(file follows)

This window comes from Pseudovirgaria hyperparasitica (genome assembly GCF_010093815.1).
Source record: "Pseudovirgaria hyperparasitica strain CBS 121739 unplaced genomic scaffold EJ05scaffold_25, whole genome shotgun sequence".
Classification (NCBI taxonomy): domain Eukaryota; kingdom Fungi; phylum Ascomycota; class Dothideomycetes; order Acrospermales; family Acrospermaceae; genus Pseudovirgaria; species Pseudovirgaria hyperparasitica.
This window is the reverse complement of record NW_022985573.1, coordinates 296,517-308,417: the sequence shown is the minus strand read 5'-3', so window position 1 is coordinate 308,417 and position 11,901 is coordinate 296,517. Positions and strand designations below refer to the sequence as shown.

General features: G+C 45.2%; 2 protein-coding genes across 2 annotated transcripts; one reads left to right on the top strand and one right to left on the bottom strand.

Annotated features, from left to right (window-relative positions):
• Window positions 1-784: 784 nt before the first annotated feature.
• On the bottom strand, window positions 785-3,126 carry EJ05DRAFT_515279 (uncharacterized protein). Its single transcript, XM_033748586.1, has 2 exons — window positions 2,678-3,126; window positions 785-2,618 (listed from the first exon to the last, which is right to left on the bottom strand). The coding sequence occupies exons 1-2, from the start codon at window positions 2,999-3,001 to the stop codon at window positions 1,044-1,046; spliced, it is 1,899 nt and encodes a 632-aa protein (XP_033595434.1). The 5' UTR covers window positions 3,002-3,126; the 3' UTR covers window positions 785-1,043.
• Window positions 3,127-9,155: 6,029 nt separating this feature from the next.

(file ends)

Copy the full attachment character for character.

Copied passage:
This window comes from Pseudovirgaria hyperparasitica (genome assembly GCF_010093815.1).
Source record: "Pseudovirgaria hyperparasitica strain CBS 121739 unplaced genomic scaffold EJ05scaffold_25, whole genome shotgun sequence".
Classification (NCBI taxonomy): domain Eukaryota; kingdom Fungi; phylum Ascomycota; class Dothideomycetes; order Acrospermales; family Acrospermaceae; genus Pseudovirgaria; species Pseudovirgaria hyperparasitica.
This window is the reverse complement of record NW_022985573.1, coordinates 296,517-308,417: the sequence shown is the minus strand read 5'-3', so window position 1 is coordinate 308,417 and position 11,901 is coordinate 296,517. Positions and strand designations below refer to the sequence as shown.

General features: G+C 45.2%; 2 protein-coding genes across 2 annotated transcripts; one reads left to right on the top strand and one right to left on the bottom strand.

Annotated features, from left to right (window-relative positions):
• Window positions 1-784: 784 nt before the first annotated feature.
• On the bottom strand, window positions 785-3,126 carry EJ05DRAFT_515279 (uncharacterized protein). Its single transcript, XM_033748586.1, has 2 exons — window positions 2,678-3,126; window positions 785-2,618 (listed from the first exon to the last, which is right to left on the bottom strand). The coding sequence occupies exons 1-2, from the start codon at window positions 2,999-3,001 to the stop codon at window positions 1,044-1,046; spliced, it is 1,899 nt and encodes a 632-aa protein (XP_033595434.1). The 5' UTR covers window positions 3,002-3,126; the 3' UTR covers window positions 785-1,043.
• Window positions 3,127-9,155: 6,029 nt separating this feature from the next.